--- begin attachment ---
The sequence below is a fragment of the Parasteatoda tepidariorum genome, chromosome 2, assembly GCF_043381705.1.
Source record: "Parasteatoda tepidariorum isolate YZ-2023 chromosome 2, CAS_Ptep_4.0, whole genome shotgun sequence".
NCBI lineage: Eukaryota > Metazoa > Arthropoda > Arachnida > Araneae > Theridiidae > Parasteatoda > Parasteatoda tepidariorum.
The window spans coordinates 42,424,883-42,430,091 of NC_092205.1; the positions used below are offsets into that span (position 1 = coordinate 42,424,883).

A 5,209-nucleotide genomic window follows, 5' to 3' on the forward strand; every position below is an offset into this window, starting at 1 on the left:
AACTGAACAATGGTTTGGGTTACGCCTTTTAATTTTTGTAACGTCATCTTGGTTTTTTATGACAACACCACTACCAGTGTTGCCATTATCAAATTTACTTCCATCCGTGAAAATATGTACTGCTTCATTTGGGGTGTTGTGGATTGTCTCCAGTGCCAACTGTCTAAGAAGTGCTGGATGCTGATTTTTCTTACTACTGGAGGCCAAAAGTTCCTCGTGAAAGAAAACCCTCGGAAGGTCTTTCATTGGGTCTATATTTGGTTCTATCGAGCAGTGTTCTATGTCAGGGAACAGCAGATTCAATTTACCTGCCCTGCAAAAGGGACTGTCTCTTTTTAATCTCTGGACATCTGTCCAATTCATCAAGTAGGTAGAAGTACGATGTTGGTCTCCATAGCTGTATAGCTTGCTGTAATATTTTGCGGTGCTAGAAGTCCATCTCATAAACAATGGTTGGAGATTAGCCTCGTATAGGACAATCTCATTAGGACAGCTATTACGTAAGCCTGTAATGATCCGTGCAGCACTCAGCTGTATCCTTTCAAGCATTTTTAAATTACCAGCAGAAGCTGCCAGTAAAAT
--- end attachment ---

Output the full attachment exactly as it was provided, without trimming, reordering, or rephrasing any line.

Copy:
The sequence below is a fragment of the Parasteatoda tepidariorum genome, chromosome 2, assembly GCF_043381705.1.
Source record: "Parasteatoda tepidariorum isolate YZ-2023 chromosome 2, CAS_Ptep_4.0, whole genome shotgun sequence".
NCBI lineage: Eukaryota > Metazoa > Arthropoda > Arachnida > Araneae > Theridiidae > Parasteatoda > Parasteatoda tepidariorum.
The window spans coordinates 42,424,883-42,430,091 of NC_092205.1; the positions used below are offsets into that span (position 1 = coordinate 42,424,883).

A 5,209-nucleotide genomic window follows, 5' to 3' on the forward strand; every position below is an offset into this window, starting at 1 on the left:
AACTGAACAATGGTTTGGGTTACGCCTTTTAATTTTTGTAACGTCATCTTGGTTTTTTATGACAACACCACTACCAGTGTTGCCATTATCAAATTTACTTCCATCCGTGAAAATATGTACTGCTTCATTTGGGGTGTTGTGGATTGTCTCCAGTGCCAACTGTCTAAGAAGTGCTGGATGCTGATTTTTCTTACTACTGGAGGCCAAAAGTTCCTCGTGAAAGAAAACCCTCGGAAGGTCTTTCATTGGGTCTATATTTGGTTCTATCGAGCAGTGTTCTATGTCAGGGAACAGCAGATTCAATTTACCTGCCCTGCAAAAGGGACTGTCTCTTTTTAATCTCTGGACATCTGTCCAATTCATCAAGTAGGTAGAAGTACGATGTTGGTCTCCATAGCTGTATAGCTTGCTGTAATATTTTGCGGTGCTAGAAGTCCATCTCATAAACAATGGTTGGAGATTAGCCTCGTATAGGACAATCTCATTAGGACAGCTATTACGTAAGCCTGTAATGATCCGTGCAGCACTCAGCTGTATCCTTTCAAGCATTTTTAAATTACCAGCAGAAGCTGCCAGTAAAAT